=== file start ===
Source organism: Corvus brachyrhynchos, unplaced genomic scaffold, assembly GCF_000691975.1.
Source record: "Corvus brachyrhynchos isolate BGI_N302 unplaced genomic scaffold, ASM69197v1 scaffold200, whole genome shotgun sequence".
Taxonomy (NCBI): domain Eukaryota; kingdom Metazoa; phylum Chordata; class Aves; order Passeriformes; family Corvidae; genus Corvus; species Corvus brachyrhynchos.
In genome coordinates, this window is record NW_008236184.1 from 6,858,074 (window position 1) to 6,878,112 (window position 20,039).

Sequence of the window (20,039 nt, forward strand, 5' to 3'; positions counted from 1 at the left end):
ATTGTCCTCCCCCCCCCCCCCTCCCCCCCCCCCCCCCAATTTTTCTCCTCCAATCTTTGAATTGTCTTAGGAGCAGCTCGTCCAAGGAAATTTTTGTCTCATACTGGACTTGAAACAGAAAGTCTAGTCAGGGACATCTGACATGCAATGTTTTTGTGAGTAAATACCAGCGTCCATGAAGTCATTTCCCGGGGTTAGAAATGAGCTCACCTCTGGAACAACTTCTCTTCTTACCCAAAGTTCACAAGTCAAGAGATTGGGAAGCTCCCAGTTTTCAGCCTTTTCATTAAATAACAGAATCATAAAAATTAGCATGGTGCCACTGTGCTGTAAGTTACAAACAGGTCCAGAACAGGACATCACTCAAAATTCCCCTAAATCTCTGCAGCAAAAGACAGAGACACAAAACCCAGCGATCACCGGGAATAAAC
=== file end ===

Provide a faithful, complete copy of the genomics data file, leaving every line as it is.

Source organism: Corvus brachyrhynchos, unplaced genomic scaffold, assembly GCF_000691975.1.
Source record: "Corvus brachyrhynchos isolate BGI_N302 unplaced genomic scaffold, ASM69197v1 scaffold200, whole genome shotgun sequence".
Taxonomy (NCBI): domain Eukaryota; kingdom Metazoa; phylum Chordata; class Aves; order Passeriformes; family Corvidae; genus Corvus; species Corvus brachyrhynchos.
In genome coordinates, this window is record NW_008236184.1 from 6,858,074 (window position 1) to 6,878,112 (window position 20,039).

Sequence of the window (20,039 nt, forward strand, 5' to 3'; positions counted from 1 at the left end):
ATTGTCCTCCCCCCCCCCCCCTCCCCCCCCCCCCCCCAATTTTTCTCCTCCAATCTTTGAATTGTCTTAGGAGCAGCTCGTCCAAGGAAATTTTTGTCTCATACTGGACTTGAAACAGAAAGTCTAGTCAGGGACATCTGACATGCAATGTTTTTGTGAGTAAATACCAGCGTCCATGAAGTCATTTCCCGGGGTTAGAAATGAGCTCACCTCTGGAACAACTTCTCTTCTTACCCAAAGTTCACAAGTCAAGAGATTGGGAAGCTCCCAGTTTTCAGCCTTTTCATTAAATAACAGAATCATAAAAATTAGCATGGTGCCACTGTGCTGTAAGTTACAAACAGGTCCAGAACAGGACATCACTCAAAATTCCCCTAAATCTCTGCAGCAAAAGACAGAGACACAAAACCCAGCGATCACCGGGAATAAAC